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Will bankruptcy make unpaid child support disappear?

On Behalf of | Jun 5, 2017 | Divorce & Bankruptcy |

No matter what community you’re living in, you can find scores of custodial parents owed unpaid child support. Some of these parents sit idly by and allow the delinquent payments to remain unpaid. Other parents, in desperate need of this additional source of financial support, seek legal action to enforce the child support orders.

On the flip side, the nonpaying parent could respond with a few legal strategies of his or her own in order to avoid paying the money owed. In some cases, the parent might even threaten filing for bankruptcy.

However, will bankruptcy work to resolve unpaid child support? The answer to this question is almost certainly, “No.”

Why bankruptcy doesn’t cover unpaid child support

In the vast majority of bankruptcy cases, parents cannot discharge unpaid child support. Bankruptcy is a powerful tool to put your financial obligations on temporary hold while you reorganize debt and find solutions to your financial situation. However, it will not serve to eliminate unpaid child support debt.

Furthermore, bankruptcy will not put a hold or stay on child support court orders or agreements, so parents will need to continue paying their child support obligations before, during and after filing for bankruptcy.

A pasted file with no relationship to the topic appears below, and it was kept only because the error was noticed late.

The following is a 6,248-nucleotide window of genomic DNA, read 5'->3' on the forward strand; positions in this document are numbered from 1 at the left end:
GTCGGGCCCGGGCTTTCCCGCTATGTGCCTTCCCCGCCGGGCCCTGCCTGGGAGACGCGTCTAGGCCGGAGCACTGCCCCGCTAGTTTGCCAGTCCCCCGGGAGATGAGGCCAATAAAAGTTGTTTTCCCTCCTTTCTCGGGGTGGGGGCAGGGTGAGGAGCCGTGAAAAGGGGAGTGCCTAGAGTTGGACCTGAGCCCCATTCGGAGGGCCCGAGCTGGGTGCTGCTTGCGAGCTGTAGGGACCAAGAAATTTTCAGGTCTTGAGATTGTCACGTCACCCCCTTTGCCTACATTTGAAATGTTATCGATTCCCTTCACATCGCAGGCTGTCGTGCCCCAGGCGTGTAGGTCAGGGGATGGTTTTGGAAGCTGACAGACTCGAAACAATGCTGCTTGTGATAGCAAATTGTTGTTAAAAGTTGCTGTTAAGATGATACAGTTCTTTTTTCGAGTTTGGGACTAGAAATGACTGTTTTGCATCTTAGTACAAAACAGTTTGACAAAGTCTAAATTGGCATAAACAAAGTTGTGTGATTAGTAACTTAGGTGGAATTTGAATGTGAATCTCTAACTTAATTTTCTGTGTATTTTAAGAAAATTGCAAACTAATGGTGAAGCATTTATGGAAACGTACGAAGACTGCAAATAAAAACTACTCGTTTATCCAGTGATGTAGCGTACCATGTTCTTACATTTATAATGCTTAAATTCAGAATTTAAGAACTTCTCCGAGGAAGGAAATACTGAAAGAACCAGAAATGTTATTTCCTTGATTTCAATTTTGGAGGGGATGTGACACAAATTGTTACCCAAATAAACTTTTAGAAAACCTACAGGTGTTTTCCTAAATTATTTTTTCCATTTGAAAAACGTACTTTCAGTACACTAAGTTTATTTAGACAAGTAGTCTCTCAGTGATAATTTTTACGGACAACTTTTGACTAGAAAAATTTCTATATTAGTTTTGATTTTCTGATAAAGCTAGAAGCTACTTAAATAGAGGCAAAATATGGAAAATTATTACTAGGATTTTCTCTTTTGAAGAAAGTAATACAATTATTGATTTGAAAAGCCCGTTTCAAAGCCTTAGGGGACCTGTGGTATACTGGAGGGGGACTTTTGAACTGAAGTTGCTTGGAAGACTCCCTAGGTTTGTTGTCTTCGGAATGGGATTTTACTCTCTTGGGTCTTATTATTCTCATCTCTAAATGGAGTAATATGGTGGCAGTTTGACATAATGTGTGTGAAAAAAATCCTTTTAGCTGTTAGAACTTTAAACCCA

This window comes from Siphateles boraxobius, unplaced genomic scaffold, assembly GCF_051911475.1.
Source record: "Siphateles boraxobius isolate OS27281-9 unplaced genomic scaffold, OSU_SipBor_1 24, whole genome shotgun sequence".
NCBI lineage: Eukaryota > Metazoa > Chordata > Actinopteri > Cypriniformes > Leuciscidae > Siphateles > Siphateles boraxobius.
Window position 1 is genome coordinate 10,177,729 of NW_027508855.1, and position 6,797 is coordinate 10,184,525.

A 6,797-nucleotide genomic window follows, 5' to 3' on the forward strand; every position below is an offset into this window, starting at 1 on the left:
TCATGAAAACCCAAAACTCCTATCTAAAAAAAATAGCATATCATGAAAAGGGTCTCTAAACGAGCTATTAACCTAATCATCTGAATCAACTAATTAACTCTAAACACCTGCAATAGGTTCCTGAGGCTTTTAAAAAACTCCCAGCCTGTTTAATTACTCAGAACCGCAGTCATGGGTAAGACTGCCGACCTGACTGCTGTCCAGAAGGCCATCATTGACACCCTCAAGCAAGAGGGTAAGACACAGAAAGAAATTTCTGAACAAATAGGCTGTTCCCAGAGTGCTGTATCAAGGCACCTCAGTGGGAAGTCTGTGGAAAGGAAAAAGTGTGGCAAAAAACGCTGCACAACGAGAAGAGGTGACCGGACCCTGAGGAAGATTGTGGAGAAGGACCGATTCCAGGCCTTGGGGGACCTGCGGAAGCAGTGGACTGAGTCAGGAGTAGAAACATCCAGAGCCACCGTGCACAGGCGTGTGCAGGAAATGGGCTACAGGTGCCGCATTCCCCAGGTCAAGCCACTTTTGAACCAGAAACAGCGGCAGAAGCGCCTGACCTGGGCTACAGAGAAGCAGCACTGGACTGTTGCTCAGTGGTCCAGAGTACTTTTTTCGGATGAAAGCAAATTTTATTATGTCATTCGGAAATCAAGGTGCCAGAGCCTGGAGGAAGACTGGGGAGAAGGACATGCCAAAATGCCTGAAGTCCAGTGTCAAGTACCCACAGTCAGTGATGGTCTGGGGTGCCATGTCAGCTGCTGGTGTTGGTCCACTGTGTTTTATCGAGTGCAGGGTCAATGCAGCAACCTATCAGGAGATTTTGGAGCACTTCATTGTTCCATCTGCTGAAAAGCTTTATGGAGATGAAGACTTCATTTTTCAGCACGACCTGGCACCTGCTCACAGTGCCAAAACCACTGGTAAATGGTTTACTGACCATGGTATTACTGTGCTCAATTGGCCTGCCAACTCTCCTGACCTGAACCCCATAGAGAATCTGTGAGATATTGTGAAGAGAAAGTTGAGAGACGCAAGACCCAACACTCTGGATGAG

Can my spouse apply to change his or her child support obligation?

Although bankruptcy will not wipe out child support obligations owed, a parent who is suffering from a financial crisis can file a request to modify his or her child support payments. For example, if you spouse has lost his or her job and is not making the same amount of money, or has experienced a significant change in financial circumstances, it could give rise to a change in his or her child support obligations.

Does your spouse owe you child support?

If your spouse owes you child support, the law is on your side. A family law or divorce attorney can help you assert your legal right to receive your child support payments owed. It’s important to take legal action as soon as possible in these situations because the further your spouse gets behind, the harder it may be for you to finally get paid.